The pros were out practicing and the support staff at Congressional was out preparing for the big crowds that are expected to come for the AT&T National, or as it's also known, the Tiger Woods tournament.
Neal Gillen is also getting ready for the crowds.
Gillen has lived right down the street from Congressional on River Road for 41 years. And he has opened the very large field that is his front yard for patrons to park.
"In fact I will be parking cars," he says.
He did this last year at the U.S. Open. He won't say exactly how much he made during the five days of that tournament. But he can fit 130 cars on his property. And he charges anywhere from $10 to $60 a car over five days.
At those rates, he and his neighbors who do the same thing can make thousands.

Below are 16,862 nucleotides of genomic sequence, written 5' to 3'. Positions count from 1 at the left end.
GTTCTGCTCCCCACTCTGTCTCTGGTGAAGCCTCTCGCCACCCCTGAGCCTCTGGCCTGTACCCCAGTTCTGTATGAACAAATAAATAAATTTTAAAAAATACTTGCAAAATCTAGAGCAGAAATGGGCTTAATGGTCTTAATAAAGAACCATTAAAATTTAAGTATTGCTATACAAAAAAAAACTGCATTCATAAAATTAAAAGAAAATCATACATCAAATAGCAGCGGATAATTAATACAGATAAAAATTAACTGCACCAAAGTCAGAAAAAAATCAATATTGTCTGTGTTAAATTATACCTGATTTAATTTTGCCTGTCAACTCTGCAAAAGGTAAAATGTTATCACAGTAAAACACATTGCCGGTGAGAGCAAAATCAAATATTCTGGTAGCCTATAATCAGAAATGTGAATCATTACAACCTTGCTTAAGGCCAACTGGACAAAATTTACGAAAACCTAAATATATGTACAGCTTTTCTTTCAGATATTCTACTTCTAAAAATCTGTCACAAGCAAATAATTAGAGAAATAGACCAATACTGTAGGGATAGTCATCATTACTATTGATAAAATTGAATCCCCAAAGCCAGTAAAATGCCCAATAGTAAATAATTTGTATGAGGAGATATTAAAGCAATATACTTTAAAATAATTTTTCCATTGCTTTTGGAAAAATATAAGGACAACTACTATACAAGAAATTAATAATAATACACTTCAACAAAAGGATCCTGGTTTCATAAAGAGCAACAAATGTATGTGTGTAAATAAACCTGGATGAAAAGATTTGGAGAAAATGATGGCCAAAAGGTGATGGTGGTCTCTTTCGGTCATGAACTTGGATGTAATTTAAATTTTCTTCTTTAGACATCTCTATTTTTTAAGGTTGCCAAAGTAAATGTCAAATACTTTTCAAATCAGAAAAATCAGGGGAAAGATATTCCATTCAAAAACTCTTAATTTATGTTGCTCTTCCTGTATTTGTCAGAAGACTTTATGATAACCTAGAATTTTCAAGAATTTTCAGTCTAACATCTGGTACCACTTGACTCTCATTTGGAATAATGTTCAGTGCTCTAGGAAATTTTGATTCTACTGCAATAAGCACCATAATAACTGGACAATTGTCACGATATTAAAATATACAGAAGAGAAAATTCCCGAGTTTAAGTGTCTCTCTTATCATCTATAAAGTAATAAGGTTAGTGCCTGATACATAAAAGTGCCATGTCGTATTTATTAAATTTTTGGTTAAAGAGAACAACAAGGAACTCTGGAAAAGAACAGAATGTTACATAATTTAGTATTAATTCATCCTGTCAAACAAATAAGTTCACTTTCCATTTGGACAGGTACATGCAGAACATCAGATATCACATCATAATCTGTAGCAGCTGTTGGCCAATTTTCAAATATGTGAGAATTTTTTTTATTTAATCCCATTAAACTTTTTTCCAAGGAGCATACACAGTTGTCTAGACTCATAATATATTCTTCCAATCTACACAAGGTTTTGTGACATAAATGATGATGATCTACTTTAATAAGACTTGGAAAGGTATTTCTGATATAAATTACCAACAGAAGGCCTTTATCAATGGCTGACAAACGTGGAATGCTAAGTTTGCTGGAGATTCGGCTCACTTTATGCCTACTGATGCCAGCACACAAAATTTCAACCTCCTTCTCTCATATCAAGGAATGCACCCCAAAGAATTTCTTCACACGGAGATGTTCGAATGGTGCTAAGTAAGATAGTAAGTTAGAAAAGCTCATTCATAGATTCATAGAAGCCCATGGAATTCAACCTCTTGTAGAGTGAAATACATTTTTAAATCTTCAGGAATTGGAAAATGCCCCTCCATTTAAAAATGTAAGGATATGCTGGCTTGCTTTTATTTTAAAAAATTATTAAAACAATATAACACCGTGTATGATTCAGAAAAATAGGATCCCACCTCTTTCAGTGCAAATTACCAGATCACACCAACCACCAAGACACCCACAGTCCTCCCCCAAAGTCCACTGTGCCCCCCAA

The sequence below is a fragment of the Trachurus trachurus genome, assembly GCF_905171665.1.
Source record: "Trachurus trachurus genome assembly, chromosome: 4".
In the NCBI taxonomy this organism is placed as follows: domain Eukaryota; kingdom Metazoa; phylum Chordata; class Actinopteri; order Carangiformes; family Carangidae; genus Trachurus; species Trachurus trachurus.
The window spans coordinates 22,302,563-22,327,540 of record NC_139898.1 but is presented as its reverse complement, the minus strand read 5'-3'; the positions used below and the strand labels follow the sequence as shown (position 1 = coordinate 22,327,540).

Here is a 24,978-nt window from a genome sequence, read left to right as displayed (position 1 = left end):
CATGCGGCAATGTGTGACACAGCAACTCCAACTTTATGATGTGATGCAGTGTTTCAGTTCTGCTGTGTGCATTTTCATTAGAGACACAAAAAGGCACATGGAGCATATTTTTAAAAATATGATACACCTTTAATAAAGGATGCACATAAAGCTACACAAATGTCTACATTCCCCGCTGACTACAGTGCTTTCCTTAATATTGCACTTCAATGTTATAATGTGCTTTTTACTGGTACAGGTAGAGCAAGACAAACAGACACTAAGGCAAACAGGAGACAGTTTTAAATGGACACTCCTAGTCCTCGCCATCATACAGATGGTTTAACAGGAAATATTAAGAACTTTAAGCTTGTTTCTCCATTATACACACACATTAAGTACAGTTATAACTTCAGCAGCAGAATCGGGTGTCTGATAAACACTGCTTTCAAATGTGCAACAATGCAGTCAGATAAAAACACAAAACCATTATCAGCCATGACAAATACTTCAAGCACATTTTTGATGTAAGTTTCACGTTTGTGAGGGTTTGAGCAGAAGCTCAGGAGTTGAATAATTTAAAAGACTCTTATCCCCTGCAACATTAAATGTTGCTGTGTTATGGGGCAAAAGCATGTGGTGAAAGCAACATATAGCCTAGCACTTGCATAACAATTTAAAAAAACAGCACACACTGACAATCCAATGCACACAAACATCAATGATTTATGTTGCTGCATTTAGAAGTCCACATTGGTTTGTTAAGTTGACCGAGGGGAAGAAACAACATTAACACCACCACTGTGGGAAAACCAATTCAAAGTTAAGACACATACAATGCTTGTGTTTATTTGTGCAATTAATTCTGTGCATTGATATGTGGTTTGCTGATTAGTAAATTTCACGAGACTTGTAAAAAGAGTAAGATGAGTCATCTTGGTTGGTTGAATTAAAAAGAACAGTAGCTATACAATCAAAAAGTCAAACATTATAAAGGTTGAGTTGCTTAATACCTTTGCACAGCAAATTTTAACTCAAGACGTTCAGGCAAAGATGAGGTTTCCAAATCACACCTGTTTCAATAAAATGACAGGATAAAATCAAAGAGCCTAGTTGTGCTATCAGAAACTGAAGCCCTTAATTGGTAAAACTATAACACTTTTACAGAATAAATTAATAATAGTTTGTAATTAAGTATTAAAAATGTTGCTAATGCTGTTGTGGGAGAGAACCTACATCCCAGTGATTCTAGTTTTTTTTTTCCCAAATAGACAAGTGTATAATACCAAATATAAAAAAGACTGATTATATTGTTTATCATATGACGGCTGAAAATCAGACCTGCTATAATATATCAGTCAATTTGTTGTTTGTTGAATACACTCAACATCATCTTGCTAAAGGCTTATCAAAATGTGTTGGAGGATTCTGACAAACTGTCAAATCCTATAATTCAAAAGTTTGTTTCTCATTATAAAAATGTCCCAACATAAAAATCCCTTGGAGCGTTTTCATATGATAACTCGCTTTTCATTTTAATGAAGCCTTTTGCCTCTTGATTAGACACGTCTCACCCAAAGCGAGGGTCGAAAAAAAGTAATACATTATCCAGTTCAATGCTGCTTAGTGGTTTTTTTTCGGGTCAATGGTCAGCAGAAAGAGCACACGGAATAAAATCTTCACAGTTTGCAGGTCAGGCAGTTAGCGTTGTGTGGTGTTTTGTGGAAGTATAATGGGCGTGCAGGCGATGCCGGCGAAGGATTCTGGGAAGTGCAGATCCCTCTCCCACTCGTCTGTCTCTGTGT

And the neighborhood parking is sanctioned by the county and the proceeds tax exempt.
Not every neighbor is parking cars, but everyone here will have to deal with whatever crowds show up.
"There's always apprehension when the signs go up about the traffic and the disruption," says Richard Schooover. "But it never happens. It's really a non-event."
It's a welcomed event for the many neighbors who are renting out your homes to out of town visitors or even the golfers at the tune of $7,000 to $10,000 for the week.
And it's also a welcomed event for restaurant owner Murray Berman, who's happy to see the crowds.
"In the summertime, things slow down. And the tournament keeps people in the neighborhood," Berman says. "My business probably goes up 20 percent this time."